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Wednesday, February 3, 2010

What Stands in the Way of Your Relational Happiness? Could It Be Amends?

“Gladly we desire to make other [people] perfect, but we will not amend our own fault.”

~Thomas á Kempis.

I find it strangely humbling to first notice, through the inspiration of the Spirit, the side of my own fault in relationships. Strange because I should feel a wealth of guilt and shame; yet a bizarre “easing” thing happens. My troubling mindset is in fact relieved as if magically because I am at once the master of my own destiny—I can make amends! Added to this is the rather compassionate hindsight I receive. I at once start to fill the shoes of the other person. ‘Hmm... this feels different.’

And this is all good!

Generally what threatens all our relationships is the ever-growing chasm of conflict that is produced when one or neither party sees their own fault. These conflicts keep us from peace—and this, ironically, is our golden clue toward fresh relational life.

The dis-ease we experience is good for us simply because it’s designed to create awareness in us to make our amends. All deeper relationships need their “amends” time, for we have this propensity to say and do hurtful things to each other if we have a functional relationship. And if we don’t address the conflict by making our amends, we’ll soon be threatened with a dysfunctional relationship. It happens.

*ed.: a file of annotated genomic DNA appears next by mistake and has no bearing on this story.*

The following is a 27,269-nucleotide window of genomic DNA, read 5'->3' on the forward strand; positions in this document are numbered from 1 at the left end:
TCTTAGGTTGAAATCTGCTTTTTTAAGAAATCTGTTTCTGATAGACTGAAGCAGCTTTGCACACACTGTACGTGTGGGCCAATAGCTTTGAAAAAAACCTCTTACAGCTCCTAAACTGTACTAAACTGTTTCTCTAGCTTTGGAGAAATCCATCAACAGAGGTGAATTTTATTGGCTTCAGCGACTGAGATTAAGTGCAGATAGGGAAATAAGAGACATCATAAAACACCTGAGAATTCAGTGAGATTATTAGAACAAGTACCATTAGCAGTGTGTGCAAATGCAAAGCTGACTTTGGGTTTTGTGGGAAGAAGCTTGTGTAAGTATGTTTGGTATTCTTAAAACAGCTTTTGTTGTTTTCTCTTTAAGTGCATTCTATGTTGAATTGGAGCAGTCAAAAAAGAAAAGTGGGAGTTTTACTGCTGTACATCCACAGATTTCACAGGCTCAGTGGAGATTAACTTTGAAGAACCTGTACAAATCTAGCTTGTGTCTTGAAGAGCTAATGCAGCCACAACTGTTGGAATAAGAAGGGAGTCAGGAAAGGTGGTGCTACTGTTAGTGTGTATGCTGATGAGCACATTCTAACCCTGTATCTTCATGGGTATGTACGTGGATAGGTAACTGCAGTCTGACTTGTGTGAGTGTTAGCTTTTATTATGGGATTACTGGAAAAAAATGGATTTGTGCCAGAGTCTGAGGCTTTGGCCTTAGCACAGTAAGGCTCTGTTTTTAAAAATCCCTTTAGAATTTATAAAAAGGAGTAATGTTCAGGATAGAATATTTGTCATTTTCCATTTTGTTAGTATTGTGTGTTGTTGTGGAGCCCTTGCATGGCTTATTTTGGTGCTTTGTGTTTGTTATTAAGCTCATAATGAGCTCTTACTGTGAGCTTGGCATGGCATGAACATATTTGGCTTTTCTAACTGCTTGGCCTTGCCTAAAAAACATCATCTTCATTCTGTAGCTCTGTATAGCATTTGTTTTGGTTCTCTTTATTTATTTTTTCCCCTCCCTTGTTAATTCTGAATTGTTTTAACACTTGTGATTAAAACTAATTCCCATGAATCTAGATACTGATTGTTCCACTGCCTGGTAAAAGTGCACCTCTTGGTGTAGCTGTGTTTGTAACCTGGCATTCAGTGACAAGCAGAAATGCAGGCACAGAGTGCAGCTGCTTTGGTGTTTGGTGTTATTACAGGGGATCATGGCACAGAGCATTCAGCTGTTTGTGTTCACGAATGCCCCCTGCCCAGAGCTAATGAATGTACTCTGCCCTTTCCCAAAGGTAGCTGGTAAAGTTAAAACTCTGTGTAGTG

The beautiful personal wonder in this is, when we do take our moral inventories and prepare to make amends, we’re well on our way to being healed from the inside out—devoid even of the other person’s reaction to our eventual amends.

Their reaction hardly matters at this stage because we have resolved in our own minds our part of the fault and blame and we rest comfortably that at least we’re being honest and fair. Our approach to them is changed in an instant; and this augments a sudden reduction in the fear we’d otherwise have experienced. The fear can even be removed, lifted from the situation.

The goal is that we gradually go on improving our relationship with them, for our antagonism is suddenly there no longer. Things can only improve.

© 2010 S. J. Wickham.

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